Bank of America: SEC ‘moving in the right direction’ on climate risk rule

NEW YORK, April 8 (Reuters) – Bank of America (BAC.N) on Friday voiced support for the securities regulator’s proposal to require U.S.-listed companies to disclose their climate-related risks and their greenhouse gas emissions.

The U.S. Securities and Exchange Commission (SEC) unveiled the proposed rule last month, aimed at helping investors better understand the “actual or likely impacts” climate-related risks will have on business, strategy and business prospects. Read more

“We believe the proposal is constructive and goes in the right direction,” said Paul Donofrio, chief sustainability officer at Bank of America, the nation’s second-largest bank by assets.

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The bank is still reviewing the SEC’s more than 500-page draft rule and plans to submit a comment letter before the regulator’s deadline.

Among the key requirements of the proposed rule, companies must disclose their own direct and indirect greenhouse gas emissions, known as Scope 1 and 2 emissions, as well as those generated by suppliers and partners, known as Scope 3 emissions.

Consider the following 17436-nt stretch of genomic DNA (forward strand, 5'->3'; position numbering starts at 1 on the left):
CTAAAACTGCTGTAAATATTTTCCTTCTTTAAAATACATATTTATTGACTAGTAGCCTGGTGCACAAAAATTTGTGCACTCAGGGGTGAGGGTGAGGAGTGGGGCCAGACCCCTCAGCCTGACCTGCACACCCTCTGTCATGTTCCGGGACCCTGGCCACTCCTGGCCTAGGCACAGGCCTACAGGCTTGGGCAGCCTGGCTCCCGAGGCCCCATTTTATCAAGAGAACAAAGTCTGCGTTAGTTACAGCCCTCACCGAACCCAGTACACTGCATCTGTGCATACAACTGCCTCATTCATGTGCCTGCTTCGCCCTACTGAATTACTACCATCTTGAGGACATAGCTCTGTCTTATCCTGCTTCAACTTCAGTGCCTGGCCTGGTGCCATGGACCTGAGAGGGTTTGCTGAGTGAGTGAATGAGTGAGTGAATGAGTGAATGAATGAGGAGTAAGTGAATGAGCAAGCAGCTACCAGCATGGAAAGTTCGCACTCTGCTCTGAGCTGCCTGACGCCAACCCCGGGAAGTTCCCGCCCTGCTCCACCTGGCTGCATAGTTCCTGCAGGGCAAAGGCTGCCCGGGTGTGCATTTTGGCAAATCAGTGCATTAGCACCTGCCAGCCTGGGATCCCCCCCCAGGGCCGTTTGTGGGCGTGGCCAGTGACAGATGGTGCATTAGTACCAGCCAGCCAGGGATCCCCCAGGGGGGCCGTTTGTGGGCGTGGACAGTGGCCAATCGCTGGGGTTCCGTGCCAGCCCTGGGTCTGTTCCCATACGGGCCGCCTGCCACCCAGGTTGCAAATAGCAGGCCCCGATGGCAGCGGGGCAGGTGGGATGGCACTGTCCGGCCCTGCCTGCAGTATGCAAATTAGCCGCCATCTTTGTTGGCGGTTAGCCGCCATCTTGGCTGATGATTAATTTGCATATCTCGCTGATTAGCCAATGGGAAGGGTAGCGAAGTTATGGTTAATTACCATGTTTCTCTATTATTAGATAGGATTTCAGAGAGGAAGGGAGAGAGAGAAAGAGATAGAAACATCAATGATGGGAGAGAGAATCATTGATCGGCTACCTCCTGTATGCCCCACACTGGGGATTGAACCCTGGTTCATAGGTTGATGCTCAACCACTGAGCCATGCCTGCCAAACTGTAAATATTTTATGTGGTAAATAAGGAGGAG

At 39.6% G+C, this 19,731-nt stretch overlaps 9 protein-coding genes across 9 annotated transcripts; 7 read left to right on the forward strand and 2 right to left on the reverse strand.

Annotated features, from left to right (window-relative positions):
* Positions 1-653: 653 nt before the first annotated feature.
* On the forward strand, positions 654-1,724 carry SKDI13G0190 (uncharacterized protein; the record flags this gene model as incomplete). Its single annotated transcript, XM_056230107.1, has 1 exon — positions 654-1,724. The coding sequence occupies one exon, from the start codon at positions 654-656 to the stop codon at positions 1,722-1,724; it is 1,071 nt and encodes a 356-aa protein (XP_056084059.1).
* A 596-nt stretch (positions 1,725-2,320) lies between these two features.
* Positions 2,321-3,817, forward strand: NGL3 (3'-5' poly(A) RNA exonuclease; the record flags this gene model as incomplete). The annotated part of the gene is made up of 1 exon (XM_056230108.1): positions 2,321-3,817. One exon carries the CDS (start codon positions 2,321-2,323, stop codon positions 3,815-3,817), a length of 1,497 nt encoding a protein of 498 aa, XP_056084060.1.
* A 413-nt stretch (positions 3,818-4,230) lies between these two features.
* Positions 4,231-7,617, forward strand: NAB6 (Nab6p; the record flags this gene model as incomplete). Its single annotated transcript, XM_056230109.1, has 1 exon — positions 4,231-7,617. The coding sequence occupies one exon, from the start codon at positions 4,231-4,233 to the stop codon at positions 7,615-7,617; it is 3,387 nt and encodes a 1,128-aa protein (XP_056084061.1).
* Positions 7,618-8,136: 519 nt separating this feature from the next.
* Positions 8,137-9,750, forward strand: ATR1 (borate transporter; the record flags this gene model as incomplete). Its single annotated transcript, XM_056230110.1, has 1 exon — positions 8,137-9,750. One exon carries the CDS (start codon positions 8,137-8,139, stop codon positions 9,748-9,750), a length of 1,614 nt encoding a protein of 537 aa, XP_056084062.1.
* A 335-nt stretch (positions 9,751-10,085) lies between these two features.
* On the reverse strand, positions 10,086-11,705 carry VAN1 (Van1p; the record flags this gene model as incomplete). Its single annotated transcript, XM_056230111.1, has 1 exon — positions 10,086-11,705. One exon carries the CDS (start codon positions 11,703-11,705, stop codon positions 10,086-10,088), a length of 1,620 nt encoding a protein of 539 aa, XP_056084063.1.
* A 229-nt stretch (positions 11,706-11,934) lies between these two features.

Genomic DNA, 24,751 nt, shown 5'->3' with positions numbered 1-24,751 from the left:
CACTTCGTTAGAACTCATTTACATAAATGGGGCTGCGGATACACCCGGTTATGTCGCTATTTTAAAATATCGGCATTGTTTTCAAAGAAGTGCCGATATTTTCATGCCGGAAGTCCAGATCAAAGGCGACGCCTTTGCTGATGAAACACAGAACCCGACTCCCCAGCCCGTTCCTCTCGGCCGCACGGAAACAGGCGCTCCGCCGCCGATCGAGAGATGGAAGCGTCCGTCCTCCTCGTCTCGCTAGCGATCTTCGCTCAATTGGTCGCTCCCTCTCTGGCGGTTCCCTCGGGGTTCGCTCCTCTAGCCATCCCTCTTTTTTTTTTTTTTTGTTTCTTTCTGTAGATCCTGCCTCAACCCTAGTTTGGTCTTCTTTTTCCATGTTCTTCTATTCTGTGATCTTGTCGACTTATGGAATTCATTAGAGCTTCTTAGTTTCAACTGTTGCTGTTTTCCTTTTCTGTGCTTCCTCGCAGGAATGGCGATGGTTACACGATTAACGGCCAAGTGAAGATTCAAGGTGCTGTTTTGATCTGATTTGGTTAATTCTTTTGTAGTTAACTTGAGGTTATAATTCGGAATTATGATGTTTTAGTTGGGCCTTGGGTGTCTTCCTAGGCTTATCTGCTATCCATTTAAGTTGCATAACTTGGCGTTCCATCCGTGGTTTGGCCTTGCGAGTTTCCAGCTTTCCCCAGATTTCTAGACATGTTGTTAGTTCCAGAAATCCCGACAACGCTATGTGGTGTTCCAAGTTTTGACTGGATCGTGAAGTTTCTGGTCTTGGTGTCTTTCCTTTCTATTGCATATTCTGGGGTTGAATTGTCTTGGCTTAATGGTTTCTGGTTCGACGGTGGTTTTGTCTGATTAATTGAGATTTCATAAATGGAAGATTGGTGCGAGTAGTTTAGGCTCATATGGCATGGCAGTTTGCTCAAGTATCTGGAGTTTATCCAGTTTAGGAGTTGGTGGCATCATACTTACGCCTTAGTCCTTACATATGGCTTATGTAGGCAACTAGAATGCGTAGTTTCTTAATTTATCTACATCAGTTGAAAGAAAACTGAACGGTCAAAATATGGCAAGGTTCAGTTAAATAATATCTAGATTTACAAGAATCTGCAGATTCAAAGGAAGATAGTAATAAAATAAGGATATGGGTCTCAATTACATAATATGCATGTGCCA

“We all agree with this notion of companies providing the market with information that will help everyone understand what a company’s emissions status is and what its plans are to get to net zero…so that players of the market can allocate capital to the best and highest use,” Donofrio told reporters.

Donofrio, who spent six years as the bank’s chief financial officer, warned that scope 3 emissions are currently difficult to calculate accurately for the majority of companies, but said the bank supports the gradual introduction of such emissions. disclosures later.

“Scope three disclosures today could be subject to a lot of uncertainty, would not get assurance, so would not be trustworthy and it could call other disclosures into question,” Donofrio said. .

He added that the bank supports a price on carbon, which could reflect “its true cost to society so that people see the value of these investments”.

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Reporting by Elizabeth Dilts Marshall Additional reporting by Simon Jessop in London Editing by David Goodman and David Gregorio

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Shawanda H. Saldana